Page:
To heal our relationship with food and our body, we need to come back home to our bodies.
The thing is, our inner child is afraid to be in our bodies because she didn’t know how to deal with all the feelings. At the same time, we connect with our inner child through sensation in our body. So we get to simultaneously work together with her and create safety so that we can deepen our relationship and become embodied. A great place to start with the inner child is starting by communicating with her and asking her what she needs and how you can love her more.
It might take time before you get a response but it’s important to keep showing up. A powerful tool to allow your inner child to emerge is play. So often we’ve suppressed our inner child’s desire for play and become so serious as adults. When we’re in the energy of play it’s easier to connect with the inner child part of us. Think back to how you used to love playing as a child. For me I loved swimming and playing in the forest. I also loved to sing and dance.
The beautiful thing is that once we have awareness and a connection with this part of us, we’re able to step back when our inner child’s fears or beliefs are showing up and soothe her. We’re able to look at the need that’s not being met and meet that need ourselves so that we don’t turn to behaviours to meet her need. Then we’re able to connect to our truth and move forward from that place, rather than allowing the wounded inner child to run the show.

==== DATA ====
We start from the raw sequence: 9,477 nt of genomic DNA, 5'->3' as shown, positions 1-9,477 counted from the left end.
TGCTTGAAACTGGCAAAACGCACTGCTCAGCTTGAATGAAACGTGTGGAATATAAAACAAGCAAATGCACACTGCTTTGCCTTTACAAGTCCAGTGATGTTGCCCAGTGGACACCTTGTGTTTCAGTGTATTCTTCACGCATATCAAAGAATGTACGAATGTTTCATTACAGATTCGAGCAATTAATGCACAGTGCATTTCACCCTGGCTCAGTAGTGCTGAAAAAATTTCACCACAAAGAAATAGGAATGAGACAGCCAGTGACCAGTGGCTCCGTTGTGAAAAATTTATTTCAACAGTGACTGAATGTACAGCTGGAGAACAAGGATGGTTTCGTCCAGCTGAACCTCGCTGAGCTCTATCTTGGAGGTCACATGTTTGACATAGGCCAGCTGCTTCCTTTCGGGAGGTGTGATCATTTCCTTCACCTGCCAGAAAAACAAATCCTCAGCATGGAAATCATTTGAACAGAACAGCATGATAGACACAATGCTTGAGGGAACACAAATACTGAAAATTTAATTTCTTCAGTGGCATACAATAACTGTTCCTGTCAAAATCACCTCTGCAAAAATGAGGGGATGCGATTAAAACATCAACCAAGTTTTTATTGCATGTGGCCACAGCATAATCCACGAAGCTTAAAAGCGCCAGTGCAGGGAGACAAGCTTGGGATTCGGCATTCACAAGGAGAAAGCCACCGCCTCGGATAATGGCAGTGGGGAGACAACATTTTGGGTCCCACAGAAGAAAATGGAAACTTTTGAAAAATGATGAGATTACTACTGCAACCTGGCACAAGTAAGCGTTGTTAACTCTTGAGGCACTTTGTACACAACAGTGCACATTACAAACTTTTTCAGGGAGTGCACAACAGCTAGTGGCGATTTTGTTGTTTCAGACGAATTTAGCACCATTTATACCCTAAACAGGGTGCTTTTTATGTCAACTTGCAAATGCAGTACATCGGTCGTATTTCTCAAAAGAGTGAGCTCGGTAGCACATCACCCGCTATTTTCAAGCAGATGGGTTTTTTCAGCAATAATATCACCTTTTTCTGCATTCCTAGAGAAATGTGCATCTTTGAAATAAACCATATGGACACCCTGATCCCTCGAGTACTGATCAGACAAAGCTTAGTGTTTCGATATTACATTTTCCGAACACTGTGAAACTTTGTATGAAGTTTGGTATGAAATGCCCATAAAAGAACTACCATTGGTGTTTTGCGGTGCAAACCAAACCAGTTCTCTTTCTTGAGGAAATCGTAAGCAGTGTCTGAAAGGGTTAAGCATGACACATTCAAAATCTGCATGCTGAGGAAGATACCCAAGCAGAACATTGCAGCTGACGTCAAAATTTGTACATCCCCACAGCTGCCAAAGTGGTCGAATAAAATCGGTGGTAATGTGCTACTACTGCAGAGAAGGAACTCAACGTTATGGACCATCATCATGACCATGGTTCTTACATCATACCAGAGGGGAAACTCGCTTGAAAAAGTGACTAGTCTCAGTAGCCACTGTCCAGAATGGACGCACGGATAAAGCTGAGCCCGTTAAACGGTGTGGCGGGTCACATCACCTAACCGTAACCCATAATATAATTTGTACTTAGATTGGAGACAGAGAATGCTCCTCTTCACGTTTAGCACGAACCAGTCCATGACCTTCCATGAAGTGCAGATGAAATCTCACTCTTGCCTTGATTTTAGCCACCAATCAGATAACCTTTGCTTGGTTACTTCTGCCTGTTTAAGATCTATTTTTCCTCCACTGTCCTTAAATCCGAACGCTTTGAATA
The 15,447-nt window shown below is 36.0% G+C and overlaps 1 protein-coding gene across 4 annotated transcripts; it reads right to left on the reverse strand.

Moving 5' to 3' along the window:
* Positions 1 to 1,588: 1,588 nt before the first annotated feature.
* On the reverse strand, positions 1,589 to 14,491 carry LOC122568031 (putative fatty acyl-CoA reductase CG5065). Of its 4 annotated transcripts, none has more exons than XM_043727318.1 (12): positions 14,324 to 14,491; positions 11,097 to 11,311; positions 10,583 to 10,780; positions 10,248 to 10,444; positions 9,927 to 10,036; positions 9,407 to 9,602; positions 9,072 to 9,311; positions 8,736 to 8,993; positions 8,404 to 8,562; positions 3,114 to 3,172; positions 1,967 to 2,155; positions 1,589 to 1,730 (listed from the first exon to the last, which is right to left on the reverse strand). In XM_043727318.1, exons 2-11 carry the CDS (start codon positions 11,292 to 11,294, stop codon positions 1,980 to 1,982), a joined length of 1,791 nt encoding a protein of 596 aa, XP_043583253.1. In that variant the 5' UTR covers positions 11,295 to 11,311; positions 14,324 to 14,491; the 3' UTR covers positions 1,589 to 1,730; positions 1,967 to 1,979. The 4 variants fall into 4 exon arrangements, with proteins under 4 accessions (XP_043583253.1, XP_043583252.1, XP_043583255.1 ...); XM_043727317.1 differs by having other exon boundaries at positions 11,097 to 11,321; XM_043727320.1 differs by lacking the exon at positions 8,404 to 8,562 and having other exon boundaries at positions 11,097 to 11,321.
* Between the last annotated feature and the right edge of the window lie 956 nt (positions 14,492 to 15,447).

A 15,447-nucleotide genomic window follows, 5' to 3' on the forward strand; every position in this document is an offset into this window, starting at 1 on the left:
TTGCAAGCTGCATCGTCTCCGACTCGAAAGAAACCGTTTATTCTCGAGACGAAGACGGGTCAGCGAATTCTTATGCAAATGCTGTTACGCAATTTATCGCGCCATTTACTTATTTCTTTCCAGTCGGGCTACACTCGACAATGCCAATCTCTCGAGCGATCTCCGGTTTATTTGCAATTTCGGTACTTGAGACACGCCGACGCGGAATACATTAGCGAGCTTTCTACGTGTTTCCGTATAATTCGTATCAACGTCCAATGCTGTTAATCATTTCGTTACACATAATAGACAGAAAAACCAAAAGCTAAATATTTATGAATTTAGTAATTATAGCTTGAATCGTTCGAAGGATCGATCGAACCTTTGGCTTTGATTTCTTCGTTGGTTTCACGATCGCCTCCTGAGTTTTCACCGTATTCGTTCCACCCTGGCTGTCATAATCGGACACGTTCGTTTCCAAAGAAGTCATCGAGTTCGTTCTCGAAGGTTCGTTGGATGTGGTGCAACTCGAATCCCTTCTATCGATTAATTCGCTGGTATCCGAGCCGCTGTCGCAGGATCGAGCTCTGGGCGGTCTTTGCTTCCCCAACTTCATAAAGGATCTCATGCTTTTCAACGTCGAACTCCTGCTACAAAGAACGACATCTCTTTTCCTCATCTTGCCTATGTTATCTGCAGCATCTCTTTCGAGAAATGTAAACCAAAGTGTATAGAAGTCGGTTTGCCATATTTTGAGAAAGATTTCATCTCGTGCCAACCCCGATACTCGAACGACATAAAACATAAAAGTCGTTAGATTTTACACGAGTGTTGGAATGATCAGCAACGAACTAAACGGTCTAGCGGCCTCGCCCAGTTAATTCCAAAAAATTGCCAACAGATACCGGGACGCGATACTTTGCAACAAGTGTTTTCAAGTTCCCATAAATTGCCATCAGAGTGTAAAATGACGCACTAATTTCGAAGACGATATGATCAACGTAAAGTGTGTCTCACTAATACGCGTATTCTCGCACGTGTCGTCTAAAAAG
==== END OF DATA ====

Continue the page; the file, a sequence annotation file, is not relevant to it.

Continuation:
Another way to uncover the inner child is to look at all the behaviours that aren’t in alignment, anything you feel shame about or ways in which you see yourself doing/saying things to get something from others. You can guarantee your inner child is trying to have a need met with all of these. Get curious about what the need is and how you can meet it internally. The journey of rediscovering your inner child, building a relationship with her and learning how to meet her needs internally is a powerful one and one I go in depth with with the client’s I work with. So I’m curious, how are you going to add more play into your life so that you can start building that relationship with your inner child?